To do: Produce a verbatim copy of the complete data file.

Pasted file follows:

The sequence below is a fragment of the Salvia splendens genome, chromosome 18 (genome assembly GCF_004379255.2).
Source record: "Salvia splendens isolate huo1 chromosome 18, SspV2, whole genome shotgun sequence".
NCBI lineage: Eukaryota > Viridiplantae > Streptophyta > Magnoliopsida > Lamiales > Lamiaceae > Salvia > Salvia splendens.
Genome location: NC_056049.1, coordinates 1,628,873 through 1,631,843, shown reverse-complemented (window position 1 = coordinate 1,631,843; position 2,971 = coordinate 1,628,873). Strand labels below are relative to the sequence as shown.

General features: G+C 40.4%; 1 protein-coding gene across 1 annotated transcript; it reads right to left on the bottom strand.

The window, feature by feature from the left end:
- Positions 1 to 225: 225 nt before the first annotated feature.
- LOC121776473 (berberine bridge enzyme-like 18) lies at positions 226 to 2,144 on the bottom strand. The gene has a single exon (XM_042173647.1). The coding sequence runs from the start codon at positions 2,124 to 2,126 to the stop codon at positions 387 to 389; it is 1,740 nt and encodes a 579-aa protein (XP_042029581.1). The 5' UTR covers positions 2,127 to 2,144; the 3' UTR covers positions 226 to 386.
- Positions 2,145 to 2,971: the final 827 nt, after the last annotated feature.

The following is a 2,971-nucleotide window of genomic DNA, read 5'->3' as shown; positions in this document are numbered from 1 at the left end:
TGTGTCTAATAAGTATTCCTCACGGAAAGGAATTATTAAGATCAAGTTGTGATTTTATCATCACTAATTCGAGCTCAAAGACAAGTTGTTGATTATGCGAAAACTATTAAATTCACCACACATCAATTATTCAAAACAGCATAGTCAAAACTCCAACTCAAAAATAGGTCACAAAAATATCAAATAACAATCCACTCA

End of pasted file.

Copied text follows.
The sequence below is a fragment of the Salvia splendens genome, chromosome 18 (genome assembly GCF_004379255.2).
Source record: "Salvia splendens isolate huo1 chromosome 18, SspV2, whole genome shotgun sequence".
NCBI lineage: Eukaryota > Viridiplantae > Streptophyta > Magnoliopsida > Lamiales > Lamiaceae > Salvia > Salvia splendens.
Genome location: NC_056049.1, coordinates 1,628,873 through 1,631,843, shown reverse-complemented (window position 1 = coordinate 1,631,843; position 2,971 = coordinate 1,628,873). Strand labels below are relative to the sequence as shown.

General features: G+C 40.4%; 1 protein-coding gene across 1 annotated transcript; it reads right to left on the bottom strand.

The window, feature by feature from the left end:
- Positions 1 to 225: 225 nt before the first annotated feature.
- LOC121776473 (berberine bridge enzyme-like 18) lies at positions 226 to 2,144 on the bottom strand. The gene has a single exon (XM_042173647.1). The coding sequence runs from the start codon at positions 2,124 to 2,126 to the stop codon at positions 387 to 389; it is 1,740 nt and encodes a 579-aa protein (XP_042029581.1). The 5' UTR covers positions 2,127 to 2,144; the 3' UTR covers positions 226 to 386.
- Positions 2,145 to 2,971: the final 827 nt, after the last annotated feature.

The following is a 2,971-nucleotide window of genomic DNA, read 5'->3' as shown; positions in this document are numbered from 1 at the left end:
TGTGTCTAATAAGTATTCCTCACGGAAAGGAATTATTAAGATCAAGTTGTGATTTTATCATCACTAATTCGAGCTCAAAGACAAGTTGTTGATTATGCGAAAACTATTAAATTCACCACACATCAATTATTCAAAACAGCATAGTCAAAACTCCAACTCAAAAATAGGTCACAAAAATATCAAATAACAATCCACTCA